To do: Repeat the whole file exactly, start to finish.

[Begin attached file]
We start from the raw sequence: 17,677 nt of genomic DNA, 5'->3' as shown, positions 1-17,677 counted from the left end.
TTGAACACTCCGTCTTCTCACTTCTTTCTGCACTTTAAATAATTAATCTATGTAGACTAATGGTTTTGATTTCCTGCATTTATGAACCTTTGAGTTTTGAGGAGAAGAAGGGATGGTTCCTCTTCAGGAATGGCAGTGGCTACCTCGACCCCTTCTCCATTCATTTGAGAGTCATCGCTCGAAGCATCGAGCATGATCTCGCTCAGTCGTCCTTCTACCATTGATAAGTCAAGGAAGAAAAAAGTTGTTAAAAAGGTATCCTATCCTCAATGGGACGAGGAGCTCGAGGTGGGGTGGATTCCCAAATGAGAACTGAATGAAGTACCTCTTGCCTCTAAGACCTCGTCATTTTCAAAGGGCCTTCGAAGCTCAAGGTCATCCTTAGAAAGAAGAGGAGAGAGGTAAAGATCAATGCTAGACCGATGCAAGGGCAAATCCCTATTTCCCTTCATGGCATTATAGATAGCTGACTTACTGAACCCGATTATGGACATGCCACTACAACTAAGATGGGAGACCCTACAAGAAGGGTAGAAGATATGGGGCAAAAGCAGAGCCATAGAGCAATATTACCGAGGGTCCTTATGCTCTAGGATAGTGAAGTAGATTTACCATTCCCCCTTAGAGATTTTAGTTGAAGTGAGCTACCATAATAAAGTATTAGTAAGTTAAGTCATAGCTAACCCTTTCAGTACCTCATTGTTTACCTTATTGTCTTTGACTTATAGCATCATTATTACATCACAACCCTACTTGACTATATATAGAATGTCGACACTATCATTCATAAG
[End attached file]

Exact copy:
We start from the raw sequence: 17,677 nt of genomic DNA, 5'->3' as shown, positions 1-17,677 counted from the left end.
TTGAACACTCCGTCTTCTCACTTCTTTCTGCACTTTAAATAATTAATCTATGTAGACTAATGGTTTTGATTTCCTGCATTTATGAACCTTTGAGTTTTGAGGAGAAGAAGGGATGGTTCCTCTTCAGGAATGGCAGTGGCTACCTCGACCCCTTCTCCATTCATTTGAGAGTCATCGCTCGAAGCATCGAGCATGATCTCGCTCAGTCGTCCTTCTACCATTGATAAGTCAAGGAAGAAAAAAGTTGTTAAAAAGGTATCCTATCCTCAATGGGACGAGGAGCTCGAGGTGGGGTGGATTCCCAAATGAGAACTGAATGAAGTACCTCTTGCCTCTAAGACCTCGTCATTTTCAAAGGGCCTTCGAAGCTCAAGGTCATCCTTAGAAAGAAGAGGAGAGAGGTAAAGATCAATGCTAGACCGATGCAAGGGCAAATCCCTATTTCCCTTCATGGCATTATAGATAGCTGACTTACTGAACCCGATTATGGACATGCCACTACAACTAAGATGGGAGACCCTACAAGAAGGGTAGAAGATATGGGGCAAAAGCAGAGCCATAGAGCAATATTACCGAGGGTCCTTATGCTCTAGGATAGTGAAGTAGATTTACCATTCCCCCTTAGAGATTTTAGTTGAAGTGAGCTACCATAATAAAGTATTAGTAAGTTAAGTCATAGCTAACCCTTTCAGTACCTCATTGTTTACCTTATTGTCTTTGACTTATAGCATCATTATTACATCACAACCCTACTTGACTATATATAGAATGTCGACACTATCATTCATAAG